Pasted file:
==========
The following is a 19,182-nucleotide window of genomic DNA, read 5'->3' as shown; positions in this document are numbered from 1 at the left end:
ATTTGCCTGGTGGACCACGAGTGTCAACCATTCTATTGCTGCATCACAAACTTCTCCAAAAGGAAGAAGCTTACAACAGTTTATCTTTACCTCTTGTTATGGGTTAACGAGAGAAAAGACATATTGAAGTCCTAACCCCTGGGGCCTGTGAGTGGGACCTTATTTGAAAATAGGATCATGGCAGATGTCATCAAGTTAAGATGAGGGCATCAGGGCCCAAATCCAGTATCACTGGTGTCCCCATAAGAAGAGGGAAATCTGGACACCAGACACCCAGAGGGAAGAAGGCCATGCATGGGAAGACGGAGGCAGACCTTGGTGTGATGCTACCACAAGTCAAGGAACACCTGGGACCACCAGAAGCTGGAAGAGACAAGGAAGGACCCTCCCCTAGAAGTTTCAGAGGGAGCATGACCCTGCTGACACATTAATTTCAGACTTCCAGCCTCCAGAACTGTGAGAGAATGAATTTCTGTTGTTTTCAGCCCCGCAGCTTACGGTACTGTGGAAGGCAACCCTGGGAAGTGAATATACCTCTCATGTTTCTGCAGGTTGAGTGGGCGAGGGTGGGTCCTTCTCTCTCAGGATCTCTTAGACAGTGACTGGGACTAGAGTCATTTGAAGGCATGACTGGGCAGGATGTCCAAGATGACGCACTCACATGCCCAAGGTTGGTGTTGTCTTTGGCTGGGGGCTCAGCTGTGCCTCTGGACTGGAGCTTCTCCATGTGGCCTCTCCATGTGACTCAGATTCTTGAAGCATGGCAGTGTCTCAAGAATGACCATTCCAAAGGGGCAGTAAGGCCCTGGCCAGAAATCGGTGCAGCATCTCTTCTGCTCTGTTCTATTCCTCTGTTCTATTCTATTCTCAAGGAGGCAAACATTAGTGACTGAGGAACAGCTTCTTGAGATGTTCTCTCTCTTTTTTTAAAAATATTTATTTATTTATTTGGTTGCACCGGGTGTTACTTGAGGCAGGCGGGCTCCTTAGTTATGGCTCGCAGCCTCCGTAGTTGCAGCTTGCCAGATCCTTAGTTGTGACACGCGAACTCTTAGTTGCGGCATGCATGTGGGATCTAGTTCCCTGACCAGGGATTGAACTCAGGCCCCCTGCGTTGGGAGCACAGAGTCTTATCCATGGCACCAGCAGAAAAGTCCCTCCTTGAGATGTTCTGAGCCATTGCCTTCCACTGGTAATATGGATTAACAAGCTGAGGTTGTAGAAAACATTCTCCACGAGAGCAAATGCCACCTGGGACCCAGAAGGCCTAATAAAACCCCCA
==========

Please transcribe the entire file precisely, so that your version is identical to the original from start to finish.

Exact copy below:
The following is a 19,182-nucleotide window of genomic DNA, read 5'->3' as shown; positions in this document are numbered from 1 at the left end:
ATTTGCCTGGTGGACCACGAGTGTCAACCATTCTATTGCTGCATCACAAACTTCTCCAAAAGGAAGAAGCTTACAACAGTTTATCTTTACCTCTTGTTATGGGTTAACGAGAGAAAAGACATATTGAAGTCCTAACCCCTGGGGCCTGTGAGTGGGACCTTATTTGAAAATAGGATCATGGCAGATGTCATCAAGTTAAGATGAGGGCATCAGGGCCCAAATCCAGTATCACTGGTGTCCCCATAAGAAGAGGGAAATCTGGACACCAGACACCCAGAGGGAAGAAGGCCATGCATGGGAAGACGGAGGCAGACCTTGGTGTGATGCTACCACAAGTCAAGGAACACCTGGGACCACCAGAAGCTGGAAGAGACAAGGAAGGACCCTCCCCTAGAAGTTTCAGAGGGAGCATGACCCTGCTGACACATTAATTTCAGACTTCCAGCCTCCAGAACTGTGAGAGAATGAATTTCTGTTGTTTTCAGCCCCGCAGCTTACGGTACTGTGGAAGGCAACCCTGGGAAGTGAATATACCTCTCATGTTTCTGCAGGTTGAGTGGGCGAGGGTGGGTCCTTCTCTCTCAGGATCTCTTAGACAGTGACTGGGACTAGAGTCATTTGAAGGCATGACTGGGCAGGATGTCCAAGATGACGCACTCACATGCCCAAGGTTGGTGTTGTCTTTGGCTGGGGGCTCAGCTGTGCCTCTGGACTGGAGCTTCTCCATGTGGCCTCTCCATGTGACTCAGATTCTTGAAGCATGGCAGTGTCTCAAGAATGACCATTCCAAAGGGGCAGTAAGGCCCTGGCCAGAAATCGGTGCAGCATCTCTTCTGCTCTGTTCTATTCCTCTGTTCTATTCTATTCTCAAGGAGGCAAACATTAGTGACTGAGGAACAGCTTCTTGAGATGTTCTCTCTCTTTTTTTAAAAATATTTATTTATTTATTTGGTTGCACCGGGTGTTACTTGAGGCAGGCGGGCTCCTTAGTTATGGCTCGCAGCCTCCGTAGTTGCAGCTTGCCAGATCCTTAGTTGTGACACGCGAACTCTTAGTTGCGGCATGCATGTGGGATCTAGTTCCCTGACCAGGGATTGAACTCAGGCCCCCTGCGTTGGGAGCACAGAGTCTTATCCATGGCACCAGCAGAAAAGTCCCTCCTTGAGATGTTCTGAGCCATTGCCTTCCACTGGTAATATGGATTAACAAGCTGAGGTTGTAGAAAACATTCTCCACGAGAGCAAATGCCACCTGGGACCCAGAAGGCCTAATAAAACCCCCA